This farmland, approximately 15 miles from Wangaratta at the foot of the Warby Ranges, became the Jubilee Golf Club in the 1960s, kangaroos still come down to the golf course to feed in the evening.
12351014_221238981540571_305414700_n12355147_221238831540586_1314703948_n

12351067_220940641570405_1243580847_nJohn Kane was sentenced to three months imprisonment at the Geelong gaol for larceny. Kane, who was 6ft. 3in. high, and weighs 15 stone, was suspected of stealing £2 from a mate, on a station near Camperdown, and after quietly submitting to arrest, he pleaded guilty, and was summarily dealt with by the Camperdown bench.

David John Linsing, 30 years, escaped from Mont Park Asylum on this day in 1945. His description was 5 feet; 6 inches high, fair hair and complexion. He was wearing, a, light brown coat, dark grey trousers, white canvas slippers, and was without a hat.

Escape from Beechworth Gaol

12351117_220930358238100_432191163_n Richard L Jackson, and Leslie George Atkins, who escaped from the prison reformatory garden on the 3rd of December, were recaptured at Yackandandah on this day in 1937, by Constable W. Knowles, and were both given an extra 18 months’ imprisonment by the Beechworth honorary Justices. Jackson, under the name of Beattie, a former indeterminate sentence prisoner, was released on probation on the 24th of September 1934. He was convicted in December, 1934, for having broken into a garage, and re12358013_220930364904766_1506202293_nturned to the reformatory. Atkins was convicted on the 1st of May 1934, for having set fire to a house and was sentenced to six months’ imprisonment. This was altered to an indeterminate sentence, and he was sent to French Island. He escaped, but was recaptured, and was sent back to Beechworth. Constable Knowles said that when he arrested the men he said, “Boys, the game is up.” One of them replied, ” I suppose so. Just our bad luck.” They did not offer any resistance. The Bench commended Knowles’s action and recommended that it be brought under the notice of the authorities.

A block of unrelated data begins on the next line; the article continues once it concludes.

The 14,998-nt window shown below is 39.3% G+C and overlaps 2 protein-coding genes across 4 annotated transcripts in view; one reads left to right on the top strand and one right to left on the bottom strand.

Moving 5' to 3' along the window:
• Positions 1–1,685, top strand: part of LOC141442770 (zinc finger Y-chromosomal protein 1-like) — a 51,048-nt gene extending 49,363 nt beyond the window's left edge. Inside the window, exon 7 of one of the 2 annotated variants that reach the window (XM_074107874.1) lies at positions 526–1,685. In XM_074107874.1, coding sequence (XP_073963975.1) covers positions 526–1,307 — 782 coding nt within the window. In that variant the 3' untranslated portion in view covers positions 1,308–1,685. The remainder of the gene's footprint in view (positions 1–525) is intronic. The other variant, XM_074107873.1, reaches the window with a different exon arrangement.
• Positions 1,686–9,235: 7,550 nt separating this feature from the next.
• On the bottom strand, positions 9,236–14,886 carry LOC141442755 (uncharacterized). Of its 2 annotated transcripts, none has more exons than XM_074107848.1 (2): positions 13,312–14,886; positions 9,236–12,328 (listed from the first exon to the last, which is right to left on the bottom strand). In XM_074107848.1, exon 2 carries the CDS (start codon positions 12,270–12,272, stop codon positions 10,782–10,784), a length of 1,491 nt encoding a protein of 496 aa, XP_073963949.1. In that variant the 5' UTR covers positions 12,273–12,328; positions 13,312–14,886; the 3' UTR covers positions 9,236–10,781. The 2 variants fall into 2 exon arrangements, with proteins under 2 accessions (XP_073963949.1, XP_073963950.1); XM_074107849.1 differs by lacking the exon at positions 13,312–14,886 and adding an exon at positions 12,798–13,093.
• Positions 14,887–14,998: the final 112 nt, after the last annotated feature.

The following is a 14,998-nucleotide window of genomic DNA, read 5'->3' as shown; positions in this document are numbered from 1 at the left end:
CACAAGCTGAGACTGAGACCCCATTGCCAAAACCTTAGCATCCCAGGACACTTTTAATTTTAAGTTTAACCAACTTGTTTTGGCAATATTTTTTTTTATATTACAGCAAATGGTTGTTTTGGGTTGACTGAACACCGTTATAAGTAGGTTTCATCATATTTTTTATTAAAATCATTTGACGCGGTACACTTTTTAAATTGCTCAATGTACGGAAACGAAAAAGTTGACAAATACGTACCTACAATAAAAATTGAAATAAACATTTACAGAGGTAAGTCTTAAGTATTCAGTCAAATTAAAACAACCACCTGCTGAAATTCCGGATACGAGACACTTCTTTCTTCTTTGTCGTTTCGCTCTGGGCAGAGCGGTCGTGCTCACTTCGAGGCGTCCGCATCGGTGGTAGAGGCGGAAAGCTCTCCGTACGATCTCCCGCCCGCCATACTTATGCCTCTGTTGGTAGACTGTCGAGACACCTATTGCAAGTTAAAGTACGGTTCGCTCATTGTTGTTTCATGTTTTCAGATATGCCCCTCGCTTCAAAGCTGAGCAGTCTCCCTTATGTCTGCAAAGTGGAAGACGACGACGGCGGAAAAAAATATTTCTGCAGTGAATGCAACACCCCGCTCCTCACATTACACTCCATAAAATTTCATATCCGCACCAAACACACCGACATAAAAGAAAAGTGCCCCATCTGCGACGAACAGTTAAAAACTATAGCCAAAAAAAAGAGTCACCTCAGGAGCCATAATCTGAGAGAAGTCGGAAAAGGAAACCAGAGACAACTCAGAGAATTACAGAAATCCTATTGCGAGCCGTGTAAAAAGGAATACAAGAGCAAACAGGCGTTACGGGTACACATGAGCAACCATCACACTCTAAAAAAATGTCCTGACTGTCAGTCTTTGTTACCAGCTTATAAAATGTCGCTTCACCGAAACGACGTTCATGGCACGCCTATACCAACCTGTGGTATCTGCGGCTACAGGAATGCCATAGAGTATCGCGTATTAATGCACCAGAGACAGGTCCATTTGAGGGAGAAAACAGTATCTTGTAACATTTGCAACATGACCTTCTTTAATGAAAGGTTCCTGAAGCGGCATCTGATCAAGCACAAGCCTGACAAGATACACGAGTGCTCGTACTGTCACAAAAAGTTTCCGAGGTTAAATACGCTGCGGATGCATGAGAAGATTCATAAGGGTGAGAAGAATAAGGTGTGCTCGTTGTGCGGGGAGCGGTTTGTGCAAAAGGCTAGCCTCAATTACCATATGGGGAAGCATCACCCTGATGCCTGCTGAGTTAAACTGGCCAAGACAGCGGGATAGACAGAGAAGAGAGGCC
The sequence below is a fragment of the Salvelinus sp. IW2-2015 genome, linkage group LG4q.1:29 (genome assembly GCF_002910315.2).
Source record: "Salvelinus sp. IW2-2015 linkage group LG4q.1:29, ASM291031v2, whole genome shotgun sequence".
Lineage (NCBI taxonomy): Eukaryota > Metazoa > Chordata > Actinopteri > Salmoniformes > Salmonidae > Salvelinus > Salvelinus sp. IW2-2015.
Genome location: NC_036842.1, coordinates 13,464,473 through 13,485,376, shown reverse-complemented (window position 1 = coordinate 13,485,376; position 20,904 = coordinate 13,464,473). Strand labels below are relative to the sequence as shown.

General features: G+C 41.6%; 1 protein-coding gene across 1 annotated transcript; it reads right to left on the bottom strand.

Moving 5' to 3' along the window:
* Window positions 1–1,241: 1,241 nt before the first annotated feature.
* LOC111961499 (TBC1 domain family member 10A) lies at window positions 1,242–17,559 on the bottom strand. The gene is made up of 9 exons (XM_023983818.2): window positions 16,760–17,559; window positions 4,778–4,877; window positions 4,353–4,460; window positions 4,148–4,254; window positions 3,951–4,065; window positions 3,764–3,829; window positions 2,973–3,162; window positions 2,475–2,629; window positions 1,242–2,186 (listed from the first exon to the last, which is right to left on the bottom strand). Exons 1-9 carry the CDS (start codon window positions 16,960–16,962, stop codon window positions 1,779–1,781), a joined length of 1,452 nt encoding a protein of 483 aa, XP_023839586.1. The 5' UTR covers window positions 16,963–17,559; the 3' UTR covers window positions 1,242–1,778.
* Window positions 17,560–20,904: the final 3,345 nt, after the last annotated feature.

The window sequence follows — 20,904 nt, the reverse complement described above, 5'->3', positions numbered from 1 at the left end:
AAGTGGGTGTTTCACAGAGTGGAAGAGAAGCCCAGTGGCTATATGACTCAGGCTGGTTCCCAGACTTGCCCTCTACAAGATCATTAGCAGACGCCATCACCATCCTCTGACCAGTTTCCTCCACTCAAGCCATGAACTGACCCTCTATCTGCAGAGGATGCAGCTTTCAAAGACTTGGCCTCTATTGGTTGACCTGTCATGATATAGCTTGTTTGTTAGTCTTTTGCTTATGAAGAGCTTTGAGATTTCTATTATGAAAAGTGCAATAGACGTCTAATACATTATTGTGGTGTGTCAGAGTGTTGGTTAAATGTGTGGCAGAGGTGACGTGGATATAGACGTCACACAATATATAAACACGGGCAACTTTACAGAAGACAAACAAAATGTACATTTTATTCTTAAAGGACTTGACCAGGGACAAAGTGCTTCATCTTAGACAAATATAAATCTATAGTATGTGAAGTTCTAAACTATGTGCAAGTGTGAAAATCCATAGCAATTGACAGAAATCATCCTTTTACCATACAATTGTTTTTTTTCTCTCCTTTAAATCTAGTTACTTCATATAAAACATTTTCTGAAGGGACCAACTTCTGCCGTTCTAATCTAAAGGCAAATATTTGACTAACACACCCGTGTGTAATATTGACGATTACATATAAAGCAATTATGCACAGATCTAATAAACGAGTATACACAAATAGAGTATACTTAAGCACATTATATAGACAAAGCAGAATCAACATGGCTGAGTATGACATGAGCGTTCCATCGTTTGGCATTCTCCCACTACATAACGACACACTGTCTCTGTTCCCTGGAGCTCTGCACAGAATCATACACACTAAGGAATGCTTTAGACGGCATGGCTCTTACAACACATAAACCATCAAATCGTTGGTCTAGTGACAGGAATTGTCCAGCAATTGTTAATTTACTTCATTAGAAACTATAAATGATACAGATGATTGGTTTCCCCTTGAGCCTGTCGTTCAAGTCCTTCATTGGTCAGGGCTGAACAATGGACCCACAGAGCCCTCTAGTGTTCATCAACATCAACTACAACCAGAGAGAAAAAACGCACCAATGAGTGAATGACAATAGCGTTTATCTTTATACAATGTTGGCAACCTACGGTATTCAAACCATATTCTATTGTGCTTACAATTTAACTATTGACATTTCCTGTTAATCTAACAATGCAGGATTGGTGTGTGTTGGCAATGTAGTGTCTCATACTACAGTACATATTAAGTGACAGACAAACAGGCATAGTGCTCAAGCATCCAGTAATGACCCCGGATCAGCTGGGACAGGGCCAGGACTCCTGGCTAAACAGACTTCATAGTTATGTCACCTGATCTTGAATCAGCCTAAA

ESCAPED LUNATIC

12346634_220570858274050_1878763607_nDaniel Lynch a labour working in Euroa had a turn while at work and was found to be suffering insanity. Lynch was taken to Beechworth by train and transferred to Mayday Hills Lunatic Asylum on the 20th of August 1871, on admission it was not known where his family was. Lynch escaped on the 9th of December 1873. Lynch remained at large until the 14th of March 1881, when he found him self incarcerated in the Beechworth Gaol on miner charges. Lynch was transferred to the Asylum where he died on the 17th of August 1882.

LUNATIC KILLED

Disaster happened on the 9th of December 1931, when a nurses was escorting ten female mental patients to Beechworth Asylum by train. As the train was leaving Euroa and reaching full speed Ella Marriott aged 12358280_220570618274074_1129390513_n40, jumped out of the window and was killed. Once the alarm had been raised, the train took almost 10 km to stop. The drive had to then put the train in revers to collect the patient. Once the ladies body had been located, it was decided to bring the body to the Beechworth Asylum so an autopsy could be done.